Previously, the expert testimony on substantial similarity of one song to another (in a copyright infringement lawsuit) relied on things like musical notes, however, in Blurred Lines the court indeed pushed those lines to include a “general feel” of the song.
Issue of Fractional Licensing in Music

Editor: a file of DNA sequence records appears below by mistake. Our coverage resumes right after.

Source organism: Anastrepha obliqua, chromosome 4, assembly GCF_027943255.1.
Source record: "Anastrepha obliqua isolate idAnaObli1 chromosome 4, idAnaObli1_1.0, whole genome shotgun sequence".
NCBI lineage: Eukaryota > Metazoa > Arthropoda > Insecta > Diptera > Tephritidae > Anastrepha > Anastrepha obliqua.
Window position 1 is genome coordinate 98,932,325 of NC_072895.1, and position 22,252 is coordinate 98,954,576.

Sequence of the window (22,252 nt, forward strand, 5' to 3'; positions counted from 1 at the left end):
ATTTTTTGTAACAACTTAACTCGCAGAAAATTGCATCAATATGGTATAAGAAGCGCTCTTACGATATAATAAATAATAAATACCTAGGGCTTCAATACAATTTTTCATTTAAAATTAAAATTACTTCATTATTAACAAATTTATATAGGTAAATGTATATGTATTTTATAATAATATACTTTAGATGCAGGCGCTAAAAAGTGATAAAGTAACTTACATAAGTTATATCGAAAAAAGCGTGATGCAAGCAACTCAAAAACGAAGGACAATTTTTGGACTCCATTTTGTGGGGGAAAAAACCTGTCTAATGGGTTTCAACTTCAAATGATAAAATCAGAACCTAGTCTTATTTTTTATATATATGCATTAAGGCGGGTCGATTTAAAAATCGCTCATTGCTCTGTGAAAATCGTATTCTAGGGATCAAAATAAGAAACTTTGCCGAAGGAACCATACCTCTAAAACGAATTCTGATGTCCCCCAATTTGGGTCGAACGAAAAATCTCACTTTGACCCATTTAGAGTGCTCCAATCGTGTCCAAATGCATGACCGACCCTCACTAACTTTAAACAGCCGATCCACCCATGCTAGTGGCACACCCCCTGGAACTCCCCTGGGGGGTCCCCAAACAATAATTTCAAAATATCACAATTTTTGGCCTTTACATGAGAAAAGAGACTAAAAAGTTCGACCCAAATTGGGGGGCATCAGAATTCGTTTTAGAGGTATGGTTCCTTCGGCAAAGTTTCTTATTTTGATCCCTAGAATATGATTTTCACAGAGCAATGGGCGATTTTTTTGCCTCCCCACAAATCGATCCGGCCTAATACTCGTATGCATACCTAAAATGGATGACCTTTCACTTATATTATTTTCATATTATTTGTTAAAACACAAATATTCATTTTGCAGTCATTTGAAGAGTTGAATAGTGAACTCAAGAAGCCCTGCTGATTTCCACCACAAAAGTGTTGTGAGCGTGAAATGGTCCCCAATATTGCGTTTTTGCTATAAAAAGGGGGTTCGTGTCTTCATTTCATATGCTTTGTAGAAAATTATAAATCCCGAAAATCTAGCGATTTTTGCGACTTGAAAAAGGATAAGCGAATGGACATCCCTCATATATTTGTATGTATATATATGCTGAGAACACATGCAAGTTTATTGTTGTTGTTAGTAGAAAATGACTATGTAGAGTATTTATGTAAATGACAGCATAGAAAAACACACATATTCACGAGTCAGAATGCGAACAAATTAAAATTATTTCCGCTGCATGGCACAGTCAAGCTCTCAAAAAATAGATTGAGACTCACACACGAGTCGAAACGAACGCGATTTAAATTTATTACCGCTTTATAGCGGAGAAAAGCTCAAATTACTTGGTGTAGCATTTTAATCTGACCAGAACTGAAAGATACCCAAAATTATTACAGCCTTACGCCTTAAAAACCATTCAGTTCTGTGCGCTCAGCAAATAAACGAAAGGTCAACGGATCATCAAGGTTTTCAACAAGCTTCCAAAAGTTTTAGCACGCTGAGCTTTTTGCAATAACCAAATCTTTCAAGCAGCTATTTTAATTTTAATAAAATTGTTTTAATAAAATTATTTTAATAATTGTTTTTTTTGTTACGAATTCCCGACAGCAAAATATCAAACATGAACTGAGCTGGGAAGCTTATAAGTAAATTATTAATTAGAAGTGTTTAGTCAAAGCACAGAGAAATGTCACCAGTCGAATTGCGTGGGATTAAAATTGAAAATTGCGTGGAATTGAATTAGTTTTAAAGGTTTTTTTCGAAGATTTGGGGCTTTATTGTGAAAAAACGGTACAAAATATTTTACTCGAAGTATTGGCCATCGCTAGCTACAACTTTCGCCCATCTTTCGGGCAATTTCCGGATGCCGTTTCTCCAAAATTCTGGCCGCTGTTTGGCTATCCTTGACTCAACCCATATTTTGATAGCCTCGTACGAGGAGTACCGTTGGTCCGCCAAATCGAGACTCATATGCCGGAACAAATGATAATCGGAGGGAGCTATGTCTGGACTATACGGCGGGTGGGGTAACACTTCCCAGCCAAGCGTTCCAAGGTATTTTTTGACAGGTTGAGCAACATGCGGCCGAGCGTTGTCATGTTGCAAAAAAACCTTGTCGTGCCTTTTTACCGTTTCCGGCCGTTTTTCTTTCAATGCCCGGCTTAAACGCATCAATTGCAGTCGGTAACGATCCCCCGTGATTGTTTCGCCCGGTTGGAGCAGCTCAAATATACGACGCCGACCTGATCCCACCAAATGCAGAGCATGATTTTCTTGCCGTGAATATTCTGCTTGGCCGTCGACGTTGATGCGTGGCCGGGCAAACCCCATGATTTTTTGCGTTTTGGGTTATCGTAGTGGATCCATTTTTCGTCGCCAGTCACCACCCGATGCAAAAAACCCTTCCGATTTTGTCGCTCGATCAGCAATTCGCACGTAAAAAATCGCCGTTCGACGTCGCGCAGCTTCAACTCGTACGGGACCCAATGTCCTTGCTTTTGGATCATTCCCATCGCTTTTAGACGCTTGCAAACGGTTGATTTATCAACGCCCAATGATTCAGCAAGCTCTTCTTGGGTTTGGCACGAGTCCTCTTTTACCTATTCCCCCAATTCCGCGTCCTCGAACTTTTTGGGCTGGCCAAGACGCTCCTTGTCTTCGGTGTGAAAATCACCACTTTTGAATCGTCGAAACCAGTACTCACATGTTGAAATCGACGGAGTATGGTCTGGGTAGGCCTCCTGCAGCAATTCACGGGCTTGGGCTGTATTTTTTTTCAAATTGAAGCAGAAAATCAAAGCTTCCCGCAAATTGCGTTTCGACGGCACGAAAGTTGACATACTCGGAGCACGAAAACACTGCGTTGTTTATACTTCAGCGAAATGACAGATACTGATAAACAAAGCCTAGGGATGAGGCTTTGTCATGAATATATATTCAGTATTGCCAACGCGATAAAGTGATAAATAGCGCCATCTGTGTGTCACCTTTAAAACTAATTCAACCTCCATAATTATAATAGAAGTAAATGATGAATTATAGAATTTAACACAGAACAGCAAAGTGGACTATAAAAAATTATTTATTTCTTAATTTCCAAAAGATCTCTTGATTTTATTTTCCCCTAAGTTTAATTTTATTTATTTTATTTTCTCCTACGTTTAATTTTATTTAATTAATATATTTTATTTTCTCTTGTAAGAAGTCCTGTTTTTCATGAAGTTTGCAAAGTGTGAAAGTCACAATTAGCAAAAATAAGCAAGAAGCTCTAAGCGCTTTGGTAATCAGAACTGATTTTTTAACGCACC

Another more recent development in the industry can be found in the business of Performing Rights Organizations. PROs - ASCAP, BMI, and SESAC – monitor, manage and license non-dramatic, public performance rights on behalf of their members, including songwriters, composers, and music publishers. They collect money for artists affiliated with them when artist’s music is played on the radio, in bars/restaurants, etc. They distribute it based on an undisclosed formula that accounts for a percentage of times the song is played and attribute a specific sum to an artist. BMI and ASCAP, however, due to the time when they were created, are regulated. That means, among other things that they are within the jurisdiction of Department of Justice and its consent decrees.